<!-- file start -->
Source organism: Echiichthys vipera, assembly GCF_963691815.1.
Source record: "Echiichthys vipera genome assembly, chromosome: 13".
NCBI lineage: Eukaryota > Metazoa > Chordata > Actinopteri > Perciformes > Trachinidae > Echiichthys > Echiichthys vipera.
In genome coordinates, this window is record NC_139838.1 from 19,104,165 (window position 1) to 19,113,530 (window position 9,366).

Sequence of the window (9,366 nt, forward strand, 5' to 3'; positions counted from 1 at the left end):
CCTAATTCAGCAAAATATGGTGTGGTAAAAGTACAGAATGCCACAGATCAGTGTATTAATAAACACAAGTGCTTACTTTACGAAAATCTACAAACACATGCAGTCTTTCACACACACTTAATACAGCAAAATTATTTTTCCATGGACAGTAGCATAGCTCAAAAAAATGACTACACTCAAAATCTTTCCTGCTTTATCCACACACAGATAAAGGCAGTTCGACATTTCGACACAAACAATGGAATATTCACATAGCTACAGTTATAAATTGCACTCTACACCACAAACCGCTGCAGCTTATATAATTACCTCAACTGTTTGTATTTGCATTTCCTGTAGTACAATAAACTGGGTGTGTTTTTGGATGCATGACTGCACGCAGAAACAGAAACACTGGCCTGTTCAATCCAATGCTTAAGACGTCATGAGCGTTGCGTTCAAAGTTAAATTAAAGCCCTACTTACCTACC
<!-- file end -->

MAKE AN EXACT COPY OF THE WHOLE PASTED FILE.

Source organism: Echiichthys vipera, assembly GCF_963691815.1.
Source record: "Echiichthys vipera genome assembly, chromosome: 13".
NCBI lineage: Eukaryota > Metazoa > Chordata > Actinopteri > Perciformes > Trachinidae > Echiichthys > Echiichthys vipera.
In genome coordinates, this window is record NC_139838.1 from 19,104,165 (window position 1) to 19,113,530 (window position 9,366).

Sequence of the window (9,366 nt, forward strand, 5' to 3'; positions counted from 1 at the left end):
CCTAATTCAGCAAAATATGGTGTGGTAAAAGTACAGAATGCCACAGATCAGTGTATTAATAAACACAAGTGCTTACTTTACGAAAATCTACAAACACATGCAGTCTTTCACACACACTTAATACAGCAAAATTATTTTTCCATGGACAGTAGCATAGCTCAAAAAAATGACTACACTCAAAATCTTTCCTGCTTTATCCACACACAGATAAAGGCAGTTCGACATTTCGACACAAACAATGGAATATTCACATAGCTACAGTTATAAATTGCACTCTACACCACAAACCGCTGCAGCTTATATAATTACCTCAACTGTTTGTATTTGCATTTCCTGTAGTACAATAAACTGGGTGTGTTTTTGGATGCATGACTGCACGCAGAAACAGAAACACTGGCCTGTTCAATCCAATGCTTAAGACGTCATGAGCGTTGCGTTCAAAGTTAAATTAAAGCCCTACTTACCTACC